What's the status of two controversial bills designed to block foreign, rogue websites and prevent U.S. residents from accessing pirated movies and music?
The proposed bills are the House's Stop Online Piracy Act (SOPA) and the Senate's Preventing Real Online Threats to Economic Creativity and Theft of Intellectual Property Act (Protect IP Act, or PIPA). Numerous businesses and technologists--for starters--have criticized the bills, leading an estimated 7,000 websites Wednesday to either black out their site (in the case of the English language version of Wikipedia) or to alter their site design to demonstrate their opposition to the bills (as in the case of Google and Mozilla).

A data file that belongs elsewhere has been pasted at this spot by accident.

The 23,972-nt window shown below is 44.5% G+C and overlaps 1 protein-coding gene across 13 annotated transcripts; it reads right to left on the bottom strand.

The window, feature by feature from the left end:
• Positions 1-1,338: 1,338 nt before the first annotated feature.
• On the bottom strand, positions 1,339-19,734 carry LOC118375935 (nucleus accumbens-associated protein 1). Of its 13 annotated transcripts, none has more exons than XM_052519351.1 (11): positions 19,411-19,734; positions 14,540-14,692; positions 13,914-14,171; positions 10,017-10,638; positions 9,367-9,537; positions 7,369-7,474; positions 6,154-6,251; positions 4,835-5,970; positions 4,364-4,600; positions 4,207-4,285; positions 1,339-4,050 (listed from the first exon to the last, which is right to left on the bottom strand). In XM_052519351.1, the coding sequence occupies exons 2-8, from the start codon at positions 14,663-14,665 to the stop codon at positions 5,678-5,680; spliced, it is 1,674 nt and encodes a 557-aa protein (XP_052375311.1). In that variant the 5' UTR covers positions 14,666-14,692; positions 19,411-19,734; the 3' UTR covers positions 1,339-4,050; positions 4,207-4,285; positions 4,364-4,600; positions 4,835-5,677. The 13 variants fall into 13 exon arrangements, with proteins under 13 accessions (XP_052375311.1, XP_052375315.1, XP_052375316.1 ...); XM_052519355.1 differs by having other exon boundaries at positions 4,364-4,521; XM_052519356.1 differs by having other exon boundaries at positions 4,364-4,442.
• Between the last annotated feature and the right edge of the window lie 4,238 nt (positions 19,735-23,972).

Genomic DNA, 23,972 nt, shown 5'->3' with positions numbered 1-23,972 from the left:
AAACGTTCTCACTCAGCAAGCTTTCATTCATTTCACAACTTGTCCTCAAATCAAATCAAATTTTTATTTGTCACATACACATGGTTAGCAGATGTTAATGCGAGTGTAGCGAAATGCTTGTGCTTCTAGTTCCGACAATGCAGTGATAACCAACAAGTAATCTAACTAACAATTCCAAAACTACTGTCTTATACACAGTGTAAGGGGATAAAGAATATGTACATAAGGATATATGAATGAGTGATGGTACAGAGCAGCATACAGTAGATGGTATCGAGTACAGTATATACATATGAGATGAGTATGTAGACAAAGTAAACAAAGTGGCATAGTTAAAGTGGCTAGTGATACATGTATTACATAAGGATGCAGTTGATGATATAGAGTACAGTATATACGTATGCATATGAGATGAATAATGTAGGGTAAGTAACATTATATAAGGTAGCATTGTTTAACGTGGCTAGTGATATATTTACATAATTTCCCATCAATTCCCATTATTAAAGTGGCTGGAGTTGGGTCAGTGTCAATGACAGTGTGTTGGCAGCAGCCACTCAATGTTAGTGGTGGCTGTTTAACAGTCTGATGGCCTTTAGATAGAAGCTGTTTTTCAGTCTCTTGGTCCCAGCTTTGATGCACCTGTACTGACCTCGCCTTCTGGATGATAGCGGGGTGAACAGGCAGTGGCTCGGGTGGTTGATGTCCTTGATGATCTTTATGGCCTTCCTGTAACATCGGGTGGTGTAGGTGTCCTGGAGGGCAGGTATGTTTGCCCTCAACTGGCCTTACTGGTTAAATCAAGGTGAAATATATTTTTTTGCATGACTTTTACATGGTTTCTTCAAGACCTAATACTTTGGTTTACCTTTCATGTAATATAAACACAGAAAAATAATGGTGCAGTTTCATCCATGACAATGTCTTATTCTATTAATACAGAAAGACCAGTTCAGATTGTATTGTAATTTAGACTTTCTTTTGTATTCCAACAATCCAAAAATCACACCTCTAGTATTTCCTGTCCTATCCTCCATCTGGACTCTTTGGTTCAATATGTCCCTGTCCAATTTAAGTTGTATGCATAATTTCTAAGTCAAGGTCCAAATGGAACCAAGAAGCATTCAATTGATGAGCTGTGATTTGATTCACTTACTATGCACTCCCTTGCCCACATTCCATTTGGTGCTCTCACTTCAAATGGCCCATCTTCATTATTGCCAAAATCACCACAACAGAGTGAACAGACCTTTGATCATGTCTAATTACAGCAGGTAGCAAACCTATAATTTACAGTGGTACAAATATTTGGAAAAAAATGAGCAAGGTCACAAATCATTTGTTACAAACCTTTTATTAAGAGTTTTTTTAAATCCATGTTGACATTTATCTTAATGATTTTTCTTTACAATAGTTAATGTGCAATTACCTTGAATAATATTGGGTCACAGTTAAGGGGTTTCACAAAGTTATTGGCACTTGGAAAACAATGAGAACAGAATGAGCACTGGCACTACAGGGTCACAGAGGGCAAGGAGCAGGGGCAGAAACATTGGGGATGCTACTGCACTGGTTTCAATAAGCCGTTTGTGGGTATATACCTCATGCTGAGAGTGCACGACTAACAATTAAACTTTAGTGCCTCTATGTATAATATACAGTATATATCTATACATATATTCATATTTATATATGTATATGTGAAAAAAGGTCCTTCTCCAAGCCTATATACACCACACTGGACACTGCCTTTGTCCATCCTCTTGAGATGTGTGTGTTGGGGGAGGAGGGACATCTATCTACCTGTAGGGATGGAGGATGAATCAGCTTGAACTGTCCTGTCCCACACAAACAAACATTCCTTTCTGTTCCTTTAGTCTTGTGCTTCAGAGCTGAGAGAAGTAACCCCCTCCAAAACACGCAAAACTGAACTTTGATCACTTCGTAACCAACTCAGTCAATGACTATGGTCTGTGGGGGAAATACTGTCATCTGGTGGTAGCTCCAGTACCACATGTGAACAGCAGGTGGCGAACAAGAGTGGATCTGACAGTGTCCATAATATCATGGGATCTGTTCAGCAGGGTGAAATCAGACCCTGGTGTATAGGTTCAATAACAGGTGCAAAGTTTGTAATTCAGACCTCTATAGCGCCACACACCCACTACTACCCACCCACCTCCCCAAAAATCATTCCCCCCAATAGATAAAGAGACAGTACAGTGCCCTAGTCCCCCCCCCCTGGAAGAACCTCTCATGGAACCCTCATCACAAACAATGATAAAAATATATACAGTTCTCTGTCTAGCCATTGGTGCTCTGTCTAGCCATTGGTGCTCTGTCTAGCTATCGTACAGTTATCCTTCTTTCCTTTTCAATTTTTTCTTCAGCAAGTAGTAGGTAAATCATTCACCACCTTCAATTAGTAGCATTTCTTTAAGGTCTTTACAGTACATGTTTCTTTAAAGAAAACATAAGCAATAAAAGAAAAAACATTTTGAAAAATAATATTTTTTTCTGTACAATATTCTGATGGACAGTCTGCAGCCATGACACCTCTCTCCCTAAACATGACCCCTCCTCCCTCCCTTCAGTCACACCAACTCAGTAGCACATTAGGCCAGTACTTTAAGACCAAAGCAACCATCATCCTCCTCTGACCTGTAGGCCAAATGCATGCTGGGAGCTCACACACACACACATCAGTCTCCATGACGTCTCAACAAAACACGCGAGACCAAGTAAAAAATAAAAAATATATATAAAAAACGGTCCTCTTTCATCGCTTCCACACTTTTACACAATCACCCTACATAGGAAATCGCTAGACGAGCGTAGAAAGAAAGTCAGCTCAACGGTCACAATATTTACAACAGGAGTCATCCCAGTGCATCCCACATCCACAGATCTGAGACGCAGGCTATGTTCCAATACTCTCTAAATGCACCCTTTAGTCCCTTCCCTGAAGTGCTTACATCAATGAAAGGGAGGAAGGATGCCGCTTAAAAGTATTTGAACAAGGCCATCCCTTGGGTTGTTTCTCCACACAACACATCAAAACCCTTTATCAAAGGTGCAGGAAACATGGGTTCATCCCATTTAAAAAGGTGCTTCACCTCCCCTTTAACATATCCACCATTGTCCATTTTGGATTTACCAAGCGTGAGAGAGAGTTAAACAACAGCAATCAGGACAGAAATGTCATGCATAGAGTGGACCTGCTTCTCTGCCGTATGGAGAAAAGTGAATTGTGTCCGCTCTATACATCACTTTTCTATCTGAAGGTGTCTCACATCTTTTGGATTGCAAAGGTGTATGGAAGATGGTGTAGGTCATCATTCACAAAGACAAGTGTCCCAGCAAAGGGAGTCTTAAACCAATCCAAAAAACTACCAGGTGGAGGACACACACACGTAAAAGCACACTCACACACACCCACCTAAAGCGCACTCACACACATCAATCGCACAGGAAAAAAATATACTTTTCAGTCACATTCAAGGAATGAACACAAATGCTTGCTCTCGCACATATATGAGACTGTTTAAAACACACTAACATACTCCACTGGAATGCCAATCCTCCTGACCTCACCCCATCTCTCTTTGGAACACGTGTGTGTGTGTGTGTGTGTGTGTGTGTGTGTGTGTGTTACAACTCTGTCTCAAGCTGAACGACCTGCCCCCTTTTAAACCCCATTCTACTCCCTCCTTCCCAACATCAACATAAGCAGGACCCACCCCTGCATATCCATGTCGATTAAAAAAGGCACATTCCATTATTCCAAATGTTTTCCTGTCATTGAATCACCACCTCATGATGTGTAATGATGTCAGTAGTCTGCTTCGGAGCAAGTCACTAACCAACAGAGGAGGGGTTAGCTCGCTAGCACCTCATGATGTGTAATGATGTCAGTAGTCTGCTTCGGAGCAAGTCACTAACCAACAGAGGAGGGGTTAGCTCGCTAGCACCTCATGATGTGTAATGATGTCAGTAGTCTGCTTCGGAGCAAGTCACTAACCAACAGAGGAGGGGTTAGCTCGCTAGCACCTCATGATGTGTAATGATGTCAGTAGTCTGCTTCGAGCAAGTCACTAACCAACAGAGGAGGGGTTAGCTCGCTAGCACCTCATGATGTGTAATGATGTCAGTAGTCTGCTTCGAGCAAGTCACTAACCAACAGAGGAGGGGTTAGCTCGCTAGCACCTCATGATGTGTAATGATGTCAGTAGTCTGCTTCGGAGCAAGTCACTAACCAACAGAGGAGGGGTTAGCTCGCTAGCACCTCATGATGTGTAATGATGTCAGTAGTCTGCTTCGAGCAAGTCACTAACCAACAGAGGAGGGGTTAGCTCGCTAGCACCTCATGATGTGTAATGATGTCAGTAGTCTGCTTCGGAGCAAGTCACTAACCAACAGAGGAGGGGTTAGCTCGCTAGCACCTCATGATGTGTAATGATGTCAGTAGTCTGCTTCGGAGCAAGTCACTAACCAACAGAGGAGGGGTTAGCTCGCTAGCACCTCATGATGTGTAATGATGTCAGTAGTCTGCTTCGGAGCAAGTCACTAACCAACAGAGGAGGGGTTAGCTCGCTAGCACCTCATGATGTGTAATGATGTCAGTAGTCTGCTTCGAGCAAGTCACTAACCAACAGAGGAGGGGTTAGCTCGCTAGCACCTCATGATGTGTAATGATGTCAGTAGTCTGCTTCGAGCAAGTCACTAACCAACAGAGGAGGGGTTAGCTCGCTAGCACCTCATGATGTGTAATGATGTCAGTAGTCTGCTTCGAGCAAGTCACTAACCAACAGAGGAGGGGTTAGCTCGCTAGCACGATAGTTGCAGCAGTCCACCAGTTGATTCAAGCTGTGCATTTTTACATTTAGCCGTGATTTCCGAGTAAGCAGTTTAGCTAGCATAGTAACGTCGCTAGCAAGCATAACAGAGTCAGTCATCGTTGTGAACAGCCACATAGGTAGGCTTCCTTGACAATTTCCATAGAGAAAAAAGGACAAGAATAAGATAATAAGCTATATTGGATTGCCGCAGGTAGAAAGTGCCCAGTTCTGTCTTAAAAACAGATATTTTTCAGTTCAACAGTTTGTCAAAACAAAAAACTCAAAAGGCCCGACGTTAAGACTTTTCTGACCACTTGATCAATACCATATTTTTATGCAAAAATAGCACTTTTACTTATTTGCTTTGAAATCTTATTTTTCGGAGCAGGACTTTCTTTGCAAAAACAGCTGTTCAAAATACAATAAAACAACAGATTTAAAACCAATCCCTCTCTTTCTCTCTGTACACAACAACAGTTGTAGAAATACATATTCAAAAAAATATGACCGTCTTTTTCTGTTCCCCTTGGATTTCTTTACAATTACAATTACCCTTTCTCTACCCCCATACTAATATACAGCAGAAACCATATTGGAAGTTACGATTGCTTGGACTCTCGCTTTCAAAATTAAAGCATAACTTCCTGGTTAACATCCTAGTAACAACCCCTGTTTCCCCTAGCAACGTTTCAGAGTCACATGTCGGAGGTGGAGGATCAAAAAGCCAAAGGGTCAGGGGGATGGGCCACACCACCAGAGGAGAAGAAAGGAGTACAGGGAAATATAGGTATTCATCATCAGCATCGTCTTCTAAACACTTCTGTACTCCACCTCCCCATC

With opposition mounting, here's where the bills now stand:
1. SOPA is still alive.
Are both SOPA and PIPA now stalling? In fact, SOPA's chief sponsor, Rep. Lamar Smith (R-Texas), said Tuesday that he expects to bring the bill to a House Judiciary Committee markup hearing in February. At such hearings, legislators can debate the bill and propose amendments, as well as vote on whether the bill should then be passed to the full House. "To enact legislation that protects consumers, businesses, and jobs from foreign thieves who steal America's intellectual property, we will continue to bring together industry representatives and members to find ways to combat online piracy," said Smith Tuesday in a statement.
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